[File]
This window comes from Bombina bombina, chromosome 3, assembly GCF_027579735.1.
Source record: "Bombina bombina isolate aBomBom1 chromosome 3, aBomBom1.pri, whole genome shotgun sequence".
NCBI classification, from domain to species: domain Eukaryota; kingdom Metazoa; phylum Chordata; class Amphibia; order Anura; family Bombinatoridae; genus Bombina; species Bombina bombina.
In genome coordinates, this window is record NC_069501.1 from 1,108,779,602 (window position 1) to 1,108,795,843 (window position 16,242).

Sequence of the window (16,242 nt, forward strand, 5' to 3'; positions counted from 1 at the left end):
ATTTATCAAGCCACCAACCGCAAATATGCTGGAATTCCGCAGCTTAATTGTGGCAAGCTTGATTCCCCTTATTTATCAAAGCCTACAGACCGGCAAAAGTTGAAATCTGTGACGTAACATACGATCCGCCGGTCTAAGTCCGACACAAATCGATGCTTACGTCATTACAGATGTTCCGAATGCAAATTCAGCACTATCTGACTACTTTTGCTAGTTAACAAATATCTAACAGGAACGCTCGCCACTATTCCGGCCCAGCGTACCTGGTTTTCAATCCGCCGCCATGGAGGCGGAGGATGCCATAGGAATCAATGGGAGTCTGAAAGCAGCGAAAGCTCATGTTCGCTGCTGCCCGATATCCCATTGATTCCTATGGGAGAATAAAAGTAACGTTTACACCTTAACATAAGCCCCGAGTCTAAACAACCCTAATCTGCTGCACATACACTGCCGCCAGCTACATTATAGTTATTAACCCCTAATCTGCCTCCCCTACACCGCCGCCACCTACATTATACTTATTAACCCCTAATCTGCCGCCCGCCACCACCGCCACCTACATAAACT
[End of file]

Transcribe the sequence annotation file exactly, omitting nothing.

This window comes from Bombina bombina, chromosome 3, assembly GCF_027579735.1.
Source record: "Bombina bombina isolate aBomBom1 chromosome 3, aBomBom1.pri, whole genome shotgun sequence".
NCBI classification, from domain to species: domain Eukaryota; kingdom Metazoa; phylum Chordata; class Amphibia; order Anura; family Bombinatoridae; genus Bombina; species Bombina bombina.
In genome coordinates, this window is record NC_069501.1 from 1,108,779,602 (window position 1) to 1,108,795,843 (window position 16,242).

Sequence of the window (16,242 nt, forward strand, 5' to 3'; positions counted from 1 at the left end):
ATTTATCAAGCCACCAACCGCAAATATGCTGGAATTCCGCAGCTTAATTGTGGCAAGCTTGATTCCCCTTATTTATCAAAGCCTACAGACCGGCAAAAGTTGAAATCTGTGACGTAACATACGATCCGCCGGTCTAAGTCCGACACAAATCGATGCTTACGTCATTACAGATGTTCCGAATGCAAATTCAGCACTATCTGACTACTTTTGCTAGTTAACAAATATCTAACAGGAACGCTCGCCACTATTCCGGCCCAGCGTACCTGGTTTTCAATCCGCCGCCATGGAGGCGGAGGATGCCATAGGAATCAATGGGAGTCTGAAAGCAGCGAAAGCTCATGTTCGCTGCTGCCCGATATCCCATTGATTCCTATGGGAGAATAAAAGTAACGTTTACACCTTAACATAAGCCCCGAGTCTAAACAACCCTAATCTGCTGCACATACACTGCCGCCAGCTACATTATAGTTATTAACCCCTAATCTGCCTCCCCTACACCGCCGCCACCTACATTATACTTATTAACCCCTAATCTGCCGCCCGCCACCACCGCCACCTACATAAACT